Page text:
Well, I wish I had a better star story to tell you. What ended up happening was that it was cloudy and rainy the entire weekend. The mosquitos ate us alive. And although we had a nice video tour from the resident astronomer of what we could have seen if there were no clouds, it just wasn’t the same as we had hoped. (side note: We didn’t see an eagle either – total bust.)

But isn’t this picture beautiful that my friend Scott Sigrist took at Dinosaur Valley State Park? We didn’t get to see the stars like that on our weekend, but we know they were still there.

Stars are a constant – throughout history, sailors and travelers have used stars to navigate and keep their sense of direction.

When was the last time you noticed the stars? Do you have a lucky star or a favorite constellation?

Today we begin the Christian season of Advent.

The word “Advent” comes from the latin word “adventus” which means “to come toward, to draw near, to approach.” It is a time of expectation, a time of waiting.

Waiting…How are you at waiting for things?

Now, I don’t know about you, but I am not very good at waiting. Just so you know that I’ll go to extremes to prepare for a sermon (smile) I spent my Friday afternoon waiting at the Department of Motor Vehicles so we could get my son’s driving permit. Oh the waiting! This time I paid attention to what people do while waiting – it’s no surprise that most people spent that time distracted by their phones or TV. A few people read books. Very few just sat there, waiting and watching.

Not all waiting is terrible – as we spend this season waiting, we can be on the lookout for what is to come. It’s the perfect time to look for signs as we wait.

Advent is an “in between” time of year. Obviously it’s in between Thanksgiving and Christmas, but it also marks the time between the “already” and the “not yet.” In fact, during Advent, we are waiting for three things at the same time. I’ll explain:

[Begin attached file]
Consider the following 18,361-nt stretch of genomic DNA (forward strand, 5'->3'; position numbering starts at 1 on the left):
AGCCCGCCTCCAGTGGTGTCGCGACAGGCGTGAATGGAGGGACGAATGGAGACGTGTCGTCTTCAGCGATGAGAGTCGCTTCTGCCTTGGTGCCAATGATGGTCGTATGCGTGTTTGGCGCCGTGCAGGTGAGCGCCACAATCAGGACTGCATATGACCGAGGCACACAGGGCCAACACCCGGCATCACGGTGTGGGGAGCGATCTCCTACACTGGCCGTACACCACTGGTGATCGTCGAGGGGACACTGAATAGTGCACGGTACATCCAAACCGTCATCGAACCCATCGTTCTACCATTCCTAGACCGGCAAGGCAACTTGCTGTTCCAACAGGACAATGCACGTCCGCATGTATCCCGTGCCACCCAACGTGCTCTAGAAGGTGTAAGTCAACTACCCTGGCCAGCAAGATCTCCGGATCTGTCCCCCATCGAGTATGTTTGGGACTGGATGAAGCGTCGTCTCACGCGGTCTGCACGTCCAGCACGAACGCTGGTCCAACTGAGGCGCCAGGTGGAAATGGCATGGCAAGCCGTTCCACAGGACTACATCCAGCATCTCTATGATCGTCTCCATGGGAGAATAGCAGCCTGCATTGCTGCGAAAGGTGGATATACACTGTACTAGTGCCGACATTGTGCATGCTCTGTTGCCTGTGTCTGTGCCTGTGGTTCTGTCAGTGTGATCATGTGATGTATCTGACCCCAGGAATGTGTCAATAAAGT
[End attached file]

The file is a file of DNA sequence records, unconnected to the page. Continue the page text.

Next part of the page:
The first thing we are waiting for is the obvious one – the “already” – we are waiting to celebrate the birth of Jesus Christ. When we celebrate this, we are celebrating something earth-shattering  that has already happened.

Think of it this way: imagine that you ordered a package from Amazon (not too hard to imagine.) You are so excited that it’s on its way. Then you check the app and see that, much to your surprise, it’s already delivered. You check your front porch and, sure enough, all of the great stuff you’ve been waiting for has been there all along. It’s already arrived.

The second thing we are waiting for is the “not yet.”

Our Scripture passage today talks about all of these signs of that the end is near. There will be signs in the sun, the moon, the stars, it says. Throughout history, there have been times when doom and gloom preachers have pointed to naturally occurring events like eclipses, earthquakes, and meteor showers to declare the end of all civilization. “Repent! The End is Near!” they’ll shout.

This is a really odd way to start the Christmas season, isn’t it? Here we are ready to hear the good, predictable news that sweet little Jesus is going to be born in a manger…but then the scripture is all about the end of time. What’s going on?

With wildfires, floods, earthquakes, hurricanes and natural disasters, coupled with human evils of wars, oppression, violence, intimidation and discrimination, dominating our news cycles, it may even be tempting to fall into “fear and foreboding,” to see what is going on and wonder, is this a sign of the end of the world? In the face of all that is going on in the world today, it is tempting to be overwhelmed by all of the brokenness we see around us.

But if we pay close attention to today’s scripture, our message is not about doom and gloom at all. It’s a message of hope!

“Look at the fig tree and all the trees. When they sprout leaves, you can see for yourselves and know that summer is near. In the same way, when you see these things happening, you know that God’s kingdom is near.”

Notice that adult Jesus is talking here, pointing out the signs that something good is happening as we notice the leaves sprouting – summer is coming, not winter! As humans in an unpredictable world, we look for signs that will predict what’s coming. Yet, as people of faith, we know that there will come a time of final victory – this is the “not yet” that we wait for – a time when everything is restored and God’s reign is on earth as it is in heaven. So we wait for that day with hope.

We wait for the “already,” and the “not yet,” and the third thing we wait for during Advent is the “right now.” It’s the signs and symbols of God at work today.

It’s tempting to look at our world with fear and despair, isn’t it? But if we’re not careful, we will totally miss where God’s kingdom is breaking in to our world right now. When God’s people work for justice, for mercy, for wholeness and compassion – that is God’s kingdom on earth right now. The exciting thing is we get to be a part of that! Every time we – individually and as a community – work to restore the broken systems and people in our lives, the more we bring glimpses of God’s reign on earth, we bring the signs of hope in a world that desperately needs to be reminded.